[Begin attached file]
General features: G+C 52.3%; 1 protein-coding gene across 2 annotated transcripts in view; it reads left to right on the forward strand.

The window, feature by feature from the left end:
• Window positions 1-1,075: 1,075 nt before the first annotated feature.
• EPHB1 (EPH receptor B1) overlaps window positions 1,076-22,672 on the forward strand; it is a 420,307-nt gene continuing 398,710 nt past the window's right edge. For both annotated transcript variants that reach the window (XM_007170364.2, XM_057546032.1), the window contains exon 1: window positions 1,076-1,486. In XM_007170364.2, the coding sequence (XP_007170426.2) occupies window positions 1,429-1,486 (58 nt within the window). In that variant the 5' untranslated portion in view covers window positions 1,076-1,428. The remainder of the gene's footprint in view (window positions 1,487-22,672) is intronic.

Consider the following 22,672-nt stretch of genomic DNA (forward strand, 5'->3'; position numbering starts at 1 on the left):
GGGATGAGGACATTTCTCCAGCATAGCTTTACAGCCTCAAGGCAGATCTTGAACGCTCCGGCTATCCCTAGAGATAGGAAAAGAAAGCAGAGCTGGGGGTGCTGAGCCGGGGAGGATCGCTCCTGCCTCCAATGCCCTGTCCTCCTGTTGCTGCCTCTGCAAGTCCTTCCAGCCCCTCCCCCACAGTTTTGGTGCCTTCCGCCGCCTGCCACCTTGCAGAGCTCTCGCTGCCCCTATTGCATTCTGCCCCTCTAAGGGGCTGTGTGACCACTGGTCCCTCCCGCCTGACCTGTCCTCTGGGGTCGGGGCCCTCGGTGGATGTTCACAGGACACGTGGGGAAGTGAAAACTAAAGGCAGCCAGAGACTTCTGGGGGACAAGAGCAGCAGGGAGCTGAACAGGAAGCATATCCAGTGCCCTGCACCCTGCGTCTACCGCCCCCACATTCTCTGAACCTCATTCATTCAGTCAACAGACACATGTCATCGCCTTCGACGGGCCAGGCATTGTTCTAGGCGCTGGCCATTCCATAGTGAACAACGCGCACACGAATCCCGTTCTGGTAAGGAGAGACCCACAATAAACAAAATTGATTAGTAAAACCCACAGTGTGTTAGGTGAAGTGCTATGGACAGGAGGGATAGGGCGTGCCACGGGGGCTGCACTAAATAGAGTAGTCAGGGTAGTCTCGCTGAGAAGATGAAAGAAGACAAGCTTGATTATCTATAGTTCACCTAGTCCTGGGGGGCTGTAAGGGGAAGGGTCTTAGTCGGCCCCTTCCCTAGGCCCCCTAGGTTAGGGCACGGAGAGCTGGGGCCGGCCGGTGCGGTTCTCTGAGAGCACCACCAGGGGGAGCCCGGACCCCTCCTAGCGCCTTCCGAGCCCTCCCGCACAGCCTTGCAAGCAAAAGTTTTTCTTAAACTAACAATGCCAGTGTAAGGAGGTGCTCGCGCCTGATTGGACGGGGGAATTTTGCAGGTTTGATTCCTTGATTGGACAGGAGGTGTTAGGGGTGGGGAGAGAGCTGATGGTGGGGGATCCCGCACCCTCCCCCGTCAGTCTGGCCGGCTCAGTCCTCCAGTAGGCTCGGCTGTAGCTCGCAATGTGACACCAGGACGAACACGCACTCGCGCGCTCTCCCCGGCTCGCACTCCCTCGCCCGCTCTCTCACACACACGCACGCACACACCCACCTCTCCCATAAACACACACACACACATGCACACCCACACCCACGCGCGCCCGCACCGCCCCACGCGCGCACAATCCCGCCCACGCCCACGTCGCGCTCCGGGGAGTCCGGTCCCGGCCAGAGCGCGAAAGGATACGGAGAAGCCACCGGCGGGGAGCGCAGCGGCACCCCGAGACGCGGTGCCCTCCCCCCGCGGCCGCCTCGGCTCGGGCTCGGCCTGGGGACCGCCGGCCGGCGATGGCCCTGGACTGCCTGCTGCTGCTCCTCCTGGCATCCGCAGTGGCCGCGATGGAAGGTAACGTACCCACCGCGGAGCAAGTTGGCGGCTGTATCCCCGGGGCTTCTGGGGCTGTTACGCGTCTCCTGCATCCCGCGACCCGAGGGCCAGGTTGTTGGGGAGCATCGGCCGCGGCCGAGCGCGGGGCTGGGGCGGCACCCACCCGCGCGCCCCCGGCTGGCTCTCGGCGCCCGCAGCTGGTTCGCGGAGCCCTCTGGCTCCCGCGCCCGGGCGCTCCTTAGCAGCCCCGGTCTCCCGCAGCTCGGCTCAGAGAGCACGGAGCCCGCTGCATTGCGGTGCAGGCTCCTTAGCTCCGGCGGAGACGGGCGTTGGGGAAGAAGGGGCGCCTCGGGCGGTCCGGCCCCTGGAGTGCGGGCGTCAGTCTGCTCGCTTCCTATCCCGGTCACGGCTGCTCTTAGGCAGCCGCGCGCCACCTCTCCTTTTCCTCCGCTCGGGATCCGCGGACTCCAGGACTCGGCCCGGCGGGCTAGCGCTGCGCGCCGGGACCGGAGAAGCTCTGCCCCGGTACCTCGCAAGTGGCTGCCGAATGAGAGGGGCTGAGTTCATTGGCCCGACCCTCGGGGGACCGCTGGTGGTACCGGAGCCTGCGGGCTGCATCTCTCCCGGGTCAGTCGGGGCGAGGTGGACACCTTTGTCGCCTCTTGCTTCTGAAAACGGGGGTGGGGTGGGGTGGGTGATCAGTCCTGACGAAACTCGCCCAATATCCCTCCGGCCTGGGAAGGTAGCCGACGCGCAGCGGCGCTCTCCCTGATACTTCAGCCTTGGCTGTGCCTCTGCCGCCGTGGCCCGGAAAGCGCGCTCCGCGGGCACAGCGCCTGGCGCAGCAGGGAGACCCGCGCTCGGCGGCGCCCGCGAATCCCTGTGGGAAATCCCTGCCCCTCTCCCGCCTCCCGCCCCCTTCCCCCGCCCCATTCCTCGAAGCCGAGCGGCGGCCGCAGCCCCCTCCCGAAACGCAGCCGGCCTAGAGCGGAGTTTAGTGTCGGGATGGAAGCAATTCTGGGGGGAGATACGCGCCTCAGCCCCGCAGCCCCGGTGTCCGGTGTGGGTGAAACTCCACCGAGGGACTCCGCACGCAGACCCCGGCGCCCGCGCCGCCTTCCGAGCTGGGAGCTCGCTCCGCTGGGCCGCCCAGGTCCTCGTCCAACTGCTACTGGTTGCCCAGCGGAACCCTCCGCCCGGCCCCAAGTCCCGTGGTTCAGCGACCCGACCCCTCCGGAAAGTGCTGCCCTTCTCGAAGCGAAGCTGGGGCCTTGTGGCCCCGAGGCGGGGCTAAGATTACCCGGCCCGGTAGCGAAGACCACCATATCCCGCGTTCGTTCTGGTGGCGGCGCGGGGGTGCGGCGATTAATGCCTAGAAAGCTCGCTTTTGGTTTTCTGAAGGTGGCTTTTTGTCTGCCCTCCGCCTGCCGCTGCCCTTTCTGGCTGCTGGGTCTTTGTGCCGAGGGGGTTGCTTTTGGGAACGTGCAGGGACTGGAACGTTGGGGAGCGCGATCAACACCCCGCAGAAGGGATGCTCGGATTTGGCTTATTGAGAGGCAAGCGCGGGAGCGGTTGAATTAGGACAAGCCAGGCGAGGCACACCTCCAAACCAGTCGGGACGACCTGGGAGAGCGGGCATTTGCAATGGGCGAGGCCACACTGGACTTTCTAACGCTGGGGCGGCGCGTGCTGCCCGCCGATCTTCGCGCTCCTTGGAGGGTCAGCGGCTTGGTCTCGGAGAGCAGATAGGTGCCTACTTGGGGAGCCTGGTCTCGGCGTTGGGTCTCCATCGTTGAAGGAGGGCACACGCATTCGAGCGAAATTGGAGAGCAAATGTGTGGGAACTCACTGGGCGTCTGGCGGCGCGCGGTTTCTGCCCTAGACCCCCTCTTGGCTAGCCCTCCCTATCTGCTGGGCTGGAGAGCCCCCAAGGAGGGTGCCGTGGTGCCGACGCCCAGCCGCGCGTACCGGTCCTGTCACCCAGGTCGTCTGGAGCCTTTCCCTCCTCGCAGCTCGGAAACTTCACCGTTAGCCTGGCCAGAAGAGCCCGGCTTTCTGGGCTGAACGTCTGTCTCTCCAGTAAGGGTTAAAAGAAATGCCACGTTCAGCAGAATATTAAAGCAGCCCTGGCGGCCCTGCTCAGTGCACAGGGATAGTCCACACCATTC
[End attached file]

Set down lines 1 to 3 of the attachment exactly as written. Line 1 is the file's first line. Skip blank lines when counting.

General features: G+C 52.3%; 1 protein-coding gene across 2 annotated transcripts in view; it reads left to right on the forward strand.

The window, feature by feature from the left end:
• Window positions 1-1,075: 1,075 nt before the first annotated feature.